UKIP’s rise from nowhere is a textbook case of the challenger brand

Whether the UK Independence Party (UKIP) turns out to be a fourth force in the political landscape remains to be seen but the impact it made on the local elections makes it worth putting under the marketing and branding microscope.

Branwell Johnson

Framed in marketing terms, just how did UKIP get onto the political map and gain such a swift foothold that one in four of those who voted cast their ballot its way?

At the simplest, the rival brands do not seem to be delivering what they promised. If a floor cleaner doesn’t do the job after a few swipes, the consumer will look for alternatives. However, the shoppers won’t be applying rigorous scientific analysis to the floor cleaner formulation to see if it will actually work (ie rigorous scrutiny of UKIP’s economic strategy for growth). They’ll just see if there is another brand that might do the job because they are disenchanted with the first.

UKIP also took up the traditional challenger brand positioning. Ryanair and easyJet first emerged as challengers to the staid flag carriers represented by British Airways and its ilk. One weapon they deployed was to criticise established airlines for profligate practices that made flying expensive – a familiar line of argument from UKIP against being in the EU.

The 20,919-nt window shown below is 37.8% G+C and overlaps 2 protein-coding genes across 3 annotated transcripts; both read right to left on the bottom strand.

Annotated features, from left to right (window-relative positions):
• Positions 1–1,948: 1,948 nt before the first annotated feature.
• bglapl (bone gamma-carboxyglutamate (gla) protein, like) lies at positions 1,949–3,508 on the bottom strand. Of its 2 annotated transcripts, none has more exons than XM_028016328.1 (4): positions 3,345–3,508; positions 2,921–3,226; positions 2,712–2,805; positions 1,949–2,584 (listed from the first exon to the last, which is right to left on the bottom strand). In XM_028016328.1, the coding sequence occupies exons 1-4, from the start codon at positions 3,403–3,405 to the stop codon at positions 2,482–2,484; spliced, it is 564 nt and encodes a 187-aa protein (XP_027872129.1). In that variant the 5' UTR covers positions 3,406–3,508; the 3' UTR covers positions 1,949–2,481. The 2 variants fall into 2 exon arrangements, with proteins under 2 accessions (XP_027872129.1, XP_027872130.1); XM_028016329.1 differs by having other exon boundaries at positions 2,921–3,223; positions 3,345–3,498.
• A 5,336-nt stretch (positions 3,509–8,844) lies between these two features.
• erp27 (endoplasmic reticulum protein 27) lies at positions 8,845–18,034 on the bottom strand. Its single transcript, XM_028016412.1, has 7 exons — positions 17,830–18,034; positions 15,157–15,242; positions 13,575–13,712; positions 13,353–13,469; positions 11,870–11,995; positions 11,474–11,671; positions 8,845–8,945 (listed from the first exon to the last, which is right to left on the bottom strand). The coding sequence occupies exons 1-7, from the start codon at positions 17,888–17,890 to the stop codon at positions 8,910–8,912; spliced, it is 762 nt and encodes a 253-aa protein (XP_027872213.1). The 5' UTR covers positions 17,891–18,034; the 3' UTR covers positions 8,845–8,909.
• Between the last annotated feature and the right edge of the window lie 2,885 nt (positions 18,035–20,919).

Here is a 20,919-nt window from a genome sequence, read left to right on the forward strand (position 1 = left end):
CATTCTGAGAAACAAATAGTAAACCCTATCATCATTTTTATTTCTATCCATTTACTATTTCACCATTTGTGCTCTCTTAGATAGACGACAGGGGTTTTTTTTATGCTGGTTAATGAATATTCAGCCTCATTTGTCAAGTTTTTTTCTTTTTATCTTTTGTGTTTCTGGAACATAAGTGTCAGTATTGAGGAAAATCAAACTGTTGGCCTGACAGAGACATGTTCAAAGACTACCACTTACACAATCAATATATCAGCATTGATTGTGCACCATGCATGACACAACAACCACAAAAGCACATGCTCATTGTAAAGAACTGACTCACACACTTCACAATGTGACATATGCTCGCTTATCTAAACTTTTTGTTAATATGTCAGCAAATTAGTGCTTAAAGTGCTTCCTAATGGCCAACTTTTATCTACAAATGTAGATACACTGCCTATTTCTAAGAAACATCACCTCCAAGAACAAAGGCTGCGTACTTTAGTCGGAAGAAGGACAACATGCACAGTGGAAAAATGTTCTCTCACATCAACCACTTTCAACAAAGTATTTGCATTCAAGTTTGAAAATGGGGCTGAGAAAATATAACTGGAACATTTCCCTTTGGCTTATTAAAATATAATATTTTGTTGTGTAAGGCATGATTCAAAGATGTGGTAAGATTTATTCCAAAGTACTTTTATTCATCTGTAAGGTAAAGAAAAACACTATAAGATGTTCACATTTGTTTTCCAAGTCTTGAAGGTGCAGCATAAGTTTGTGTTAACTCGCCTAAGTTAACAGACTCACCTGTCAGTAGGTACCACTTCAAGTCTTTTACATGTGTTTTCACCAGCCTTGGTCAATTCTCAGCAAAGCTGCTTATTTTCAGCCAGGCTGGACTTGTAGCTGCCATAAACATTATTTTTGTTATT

What about its marketing budget? Coca-Cola outspent Pepsi by about 20:1 during the London Olympics 2012 but Pepsi actually increased volume and value sales over the period thanks to its Transform Your Patch promotion that tapped into grass roots community spirit; that local engagement is something UKIP is attempting to do too.

The party’s marketing budget is also benefitting from free media as it offers an exciting and different story the British press is only too happy to tell.

It seems there’s plenty going on for UKIP the brand until we arrive at the relatively recent requirement for a brand to stand for something. Many successful brands have historical origins that can be polished and presented to provide a brand truth. UKIP doesn’t have any long heritage to work with and its integrity relies on staying true to the promises and pledges it has made.

Any deviation, U-turn, exposures or compromise will damage brand credibility and reputation and the party will be as short-lived as Coca-Cola’s defunct water brand Dasani. Dasani had no history, being newly created, and its provenance as “purified tap water” was less than transparent. UKIP has to be careful not to evaporate in the same way.

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